Career stagnation happens. Even the most proactive and seasoned business vet gets stuck in a career trap, unable to advance to the next level or find the passion they once had for their industry. But luckily, business is a big and ever-changing field, and there are many ways to grow, adjust, and pivot to a rewarding position—maybe even a bigger paycheck.
Here are some of the most common career traps—and some tips on how to overcome each and take your career in a better direction.
1. You've become too generalized.
Do you ever feel like you can't pinpoint your specialty? Having strong general business knowledge and experience—say, understanding the strategic, financial, and operational fundamentals of business—is crucial to career success. But if you only focus on gaining general experience, you might find yourself lost in a sea of business job candidates who share the same background.
Further Reading: Career switching: 3 potential business roles.
To stand out, embrace your general skills and apply them to the niche that you're interested in or passionate about, whether it's marketing, human resources, accounting, management, or whatever. Gain certifications in that area, become a member of a field-specific organization, or earn a degree in the field. Narrowing your business focus will help you build your résumé and set yourself apart.
2. You've become too specialized.
Sometimes businesspeople have the opposite problem: they're so specialized that their résumé pertains to only a fraction of available jobs. If you feel stuck in your current business career and don't see a lot of jobs like yours out there, you might have specialized too much—or your current role might be going obsolete.
If this is the case, consider earning a master's in business administration. An MBA helps you hone the general skills in strategy, management, and business that you learned in your bachelor's program, and it allows you to focus your attention on the business areas that employers want in today's job market. When combined with your specialized expertise, an MBA signals to employers that you have the perfect balance of general knowledge and specific experience.
3. You're lacking opportunities for growth.
This one can be frustrating, especially if you like your current job. There are lots of reasons that people run out of room to grow at a job. Sometimes it's a matter of running out of rungs on the job ladder at a small company. Other times, it's a company that doesn't offer professional development opportunities or is in a hiring freeze.
Knowing when to move on to a new employer is a crucial skill. If you're spinning your wheels and craving new development opportunities, it's likely time to find a new gig. If you want growth opportunities, higher pay, or more responsibilities, don't be afraid to look for them in other places. The strong relationship you've built with your current employer will only help you on the job market.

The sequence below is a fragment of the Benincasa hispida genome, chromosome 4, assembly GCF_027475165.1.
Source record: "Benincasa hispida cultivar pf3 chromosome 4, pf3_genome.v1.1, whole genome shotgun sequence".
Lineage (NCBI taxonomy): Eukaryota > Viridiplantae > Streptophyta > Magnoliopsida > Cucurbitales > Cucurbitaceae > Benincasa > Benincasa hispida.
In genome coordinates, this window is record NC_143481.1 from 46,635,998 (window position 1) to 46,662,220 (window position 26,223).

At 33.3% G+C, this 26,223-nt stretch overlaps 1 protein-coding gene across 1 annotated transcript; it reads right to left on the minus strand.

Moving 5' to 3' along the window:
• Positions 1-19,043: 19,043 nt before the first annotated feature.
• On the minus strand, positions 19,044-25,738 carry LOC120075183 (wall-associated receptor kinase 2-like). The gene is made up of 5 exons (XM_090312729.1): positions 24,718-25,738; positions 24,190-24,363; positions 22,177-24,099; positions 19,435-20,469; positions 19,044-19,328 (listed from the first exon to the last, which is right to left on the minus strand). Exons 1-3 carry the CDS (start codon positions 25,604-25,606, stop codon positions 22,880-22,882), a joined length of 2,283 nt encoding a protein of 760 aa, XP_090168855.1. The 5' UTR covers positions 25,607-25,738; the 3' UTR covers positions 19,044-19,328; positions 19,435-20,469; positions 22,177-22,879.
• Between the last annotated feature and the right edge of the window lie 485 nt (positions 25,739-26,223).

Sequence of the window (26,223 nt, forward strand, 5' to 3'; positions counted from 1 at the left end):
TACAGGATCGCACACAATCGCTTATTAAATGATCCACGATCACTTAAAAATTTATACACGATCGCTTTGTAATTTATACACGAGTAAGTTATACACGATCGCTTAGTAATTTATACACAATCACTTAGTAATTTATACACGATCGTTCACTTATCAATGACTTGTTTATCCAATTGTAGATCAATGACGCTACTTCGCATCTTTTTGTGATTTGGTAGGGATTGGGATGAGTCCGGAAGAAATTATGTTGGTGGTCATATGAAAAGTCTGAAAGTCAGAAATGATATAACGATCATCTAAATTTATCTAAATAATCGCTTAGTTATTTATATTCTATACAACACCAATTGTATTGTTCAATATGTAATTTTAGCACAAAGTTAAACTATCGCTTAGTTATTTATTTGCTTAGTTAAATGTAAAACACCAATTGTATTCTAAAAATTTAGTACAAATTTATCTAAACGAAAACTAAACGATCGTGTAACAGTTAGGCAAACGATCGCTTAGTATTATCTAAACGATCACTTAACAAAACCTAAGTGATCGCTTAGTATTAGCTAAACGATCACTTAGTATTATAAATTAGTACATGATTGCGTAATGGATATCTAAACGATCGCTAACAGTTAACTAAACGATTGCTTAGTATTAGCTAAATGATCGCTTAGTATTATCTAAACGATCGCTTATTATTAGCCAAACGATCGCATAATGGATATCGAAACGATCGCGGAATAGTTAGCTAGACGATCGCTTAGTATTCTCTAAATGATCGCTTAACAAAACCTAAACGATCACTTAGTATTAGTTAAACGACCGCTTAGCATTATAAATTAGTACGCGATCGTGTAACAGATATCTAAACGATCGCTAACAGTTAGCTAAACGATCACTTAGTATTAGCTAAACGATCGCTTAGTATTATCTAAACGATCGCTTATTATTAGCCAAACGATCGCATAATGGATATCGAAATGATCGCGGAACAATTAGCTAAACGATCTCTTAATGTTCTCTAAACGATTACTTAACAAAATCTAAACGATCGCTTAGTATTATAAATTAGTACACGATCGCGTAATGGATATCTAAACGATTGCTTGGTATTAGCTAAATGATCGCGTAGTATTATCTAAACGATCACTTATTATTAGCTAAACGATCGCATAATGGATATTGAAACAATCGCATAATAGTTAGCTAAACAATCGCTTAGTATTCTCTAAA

If changing roles isn't feasible, consider investing in certifications, training, or degrees that will boost your résumé and your spirit. Talk to your boss about funding group development courses. The Muse recommends networking internally to learn from those who have advanced or moved laterally in the organization. Building these connections can lead to fruitful experiences and opportunities for development and career advancement.
4. You can't find opportunities in your area.
Maybe IT management jobs are booming in your area because a couple of tech giants have recently moved to town. That's great news—except you work in healthcare management. This situation can make you feel trapped.
If you're struggling to find new opportunities in your area, you have a few options. You could move to a new area with better job opportunities. But if relocating isn't an option, you could try to find a company that supports telecommuting. Global Workplace Analytics reports that remote work has increased 91 percent over the past 10 years, saving companies operating costs and boosting employee morale. If you find yourself out of brick-and-mortar opportunities where you live, look for organizations that offer the chance to work remotely.
Alternatively, apply to an online university to increase your skills, develop new ones, and gain experience through a flexible program. WGU's programs allow you to work full time in your area and complete your coursework on your own schedule, finishing courses when you've mastered the material. Online schooling or remote work opportunities might be the spark you need to reignite your career.
5. You want to change careers but don't know how.
It's never too late to make a change—big or small—in your career. Sometimes people find themselves yearning for a new role or industry, but they don't know how to make the switch.
If this sounds like you, start by outlining your areas of interest. Do you love managing teams? Are you energized by creative projects? Are you motivated by giving presentations? Taking inventory of your interests and strengths can help you determine where you can best apply them. If you find leading teams rewarding, a career switch to a management role might be right for you. If you love finding the right person for a project, you might like human resources.
After you've determined the career you want, you'll need to figure out what kind of experience or credentials you need to make the switch. A move from sales to health information management, for example, might require you to earn a bachelor's degree and bone up on your IT skills.
Finding your motivation.
Career traps can be frustrating, but they don't have to last forever. If you're feeling stuck in your career, try writing your goals down on paper then noting the steps you need to take to achieve those goals. Figuring out a plan of action can be the first—and most motivating—step in your career development.